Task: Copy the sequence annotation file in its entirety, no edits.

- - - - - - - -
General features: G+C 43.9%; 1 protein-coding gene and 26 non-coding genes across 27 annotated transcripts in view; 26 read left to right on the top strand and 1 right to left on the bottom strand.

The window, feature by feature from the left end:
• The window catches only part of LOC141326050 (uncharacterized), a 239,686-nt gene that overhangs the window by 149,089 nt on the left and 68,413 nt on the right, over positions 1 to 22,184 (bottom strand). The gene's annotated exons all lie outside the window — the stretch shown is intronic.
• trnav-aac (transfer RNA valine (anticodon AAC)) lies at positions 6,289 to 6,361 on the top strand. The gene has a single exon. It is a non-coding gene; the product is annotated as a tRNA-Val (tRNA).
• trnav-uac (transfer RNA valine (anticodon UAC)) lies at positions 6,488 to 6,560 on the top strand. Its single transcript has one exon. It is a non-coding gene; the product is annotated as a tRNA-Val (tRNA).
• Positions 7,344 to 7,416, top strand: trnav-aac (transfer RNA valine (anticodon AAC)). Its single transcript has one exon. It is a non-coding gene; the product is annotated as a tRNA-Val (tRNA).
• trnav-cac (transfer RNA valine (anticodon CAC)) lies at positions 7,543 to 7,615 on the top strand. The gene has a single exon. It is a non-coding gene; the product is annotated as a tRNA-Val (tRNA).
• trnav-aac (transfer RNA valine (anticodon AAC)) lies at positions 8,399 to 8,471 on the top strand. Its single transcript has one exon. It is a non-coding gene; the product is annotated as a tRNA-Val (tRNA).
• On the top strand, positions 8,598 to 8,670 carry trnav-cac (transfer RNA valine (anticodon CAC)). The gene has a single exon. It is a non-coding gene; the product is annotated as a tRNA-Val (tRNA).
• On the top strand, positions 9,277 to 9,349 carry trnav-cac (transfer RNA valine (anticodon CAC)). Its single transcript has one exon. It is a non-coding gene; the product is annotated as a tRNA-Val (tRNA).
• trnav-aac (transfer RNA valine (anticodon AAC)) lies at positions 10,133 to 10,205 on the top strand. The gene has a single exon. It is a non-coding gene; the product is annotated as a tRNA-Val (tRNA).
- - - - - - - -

General features: G+C 43.9%; 1 protein-coding gene and 26 non-coding genes across 27 annotated transcripts in view; 26 read left to right on the top strand and 1 right to left on the bottom strand.

The window, feature by feature from the left end:
• The window catches only part of LOC141326050 (uncharacterized), a 239,686-nt gene that overhangs the window by 149,089 nt on the left and 68,413 nt on the right, over positions 1 to 22,184 (bottom strand). The gene's annotated exons all lie outside the window — the stretch shown is intronic.
• trnav-aac (transfer RNA valine (anticodon AAC)) lies at positions 6,289 to 6,361 on the top strand. The gene has a single exon. It is a non-coding gene; the product is annotated as a tRNA-Val (tRNA).
• trnav-uac (transfer RNA valine (anticodon UAC)) lies at positions 6,488 to 6,560 on the top strand. Its single transcript has one exon. It is a non-coding gene; the product is annotated as a tRNA-Val (tRNA).
• Positions 7,344 to 7,416, top strand: trnav-aac (transfer RNA valine (anticodon AAC)). Its single transcript has one exon. It is a non-coding gene; the product is annotated as a tRNA-Val (tRNA).
• trnav-cac (transfer RNA valine (anticodon CAC)) lies at positions 7,543 to 7,615 on the top strand. The gene has a single exon. It is a non-coding gene; the product is annotated as a tRNA-Val (tRNA).
• trnav-aac (transfer RNA valine (anticodon AAC)) lies at positions 8,399 to 8,471 on the top strand. Its single transcript has one exon. It is a non-coding gene; the product is annotated as a tRNA-Val (tRNA).
• On the top strand, positions 8,598 to 8,670 carry trnav-cac (transfer RNA valine (anticodon CAC)). The gene has a single exon. It is a non-coding gene; the product is annotated as a tRNA-Val (tRNA).
• On the top strand, positions 9,277 to 9,349 carry trnav-cac (transfer RNA valine (anticodon CAC)). Its single transcript has one exon. It is a non-coding gene; the product is annotated as a tRNA-Val (tRNA).
• trnav-aac (transfer RNA valine (anticodon AAC)) lies at positions 10,133 to 10,205 on the top strand. The gene has a single exon. It is a non-coding gene; the product is annotated as a tRNA-Val (tRNA).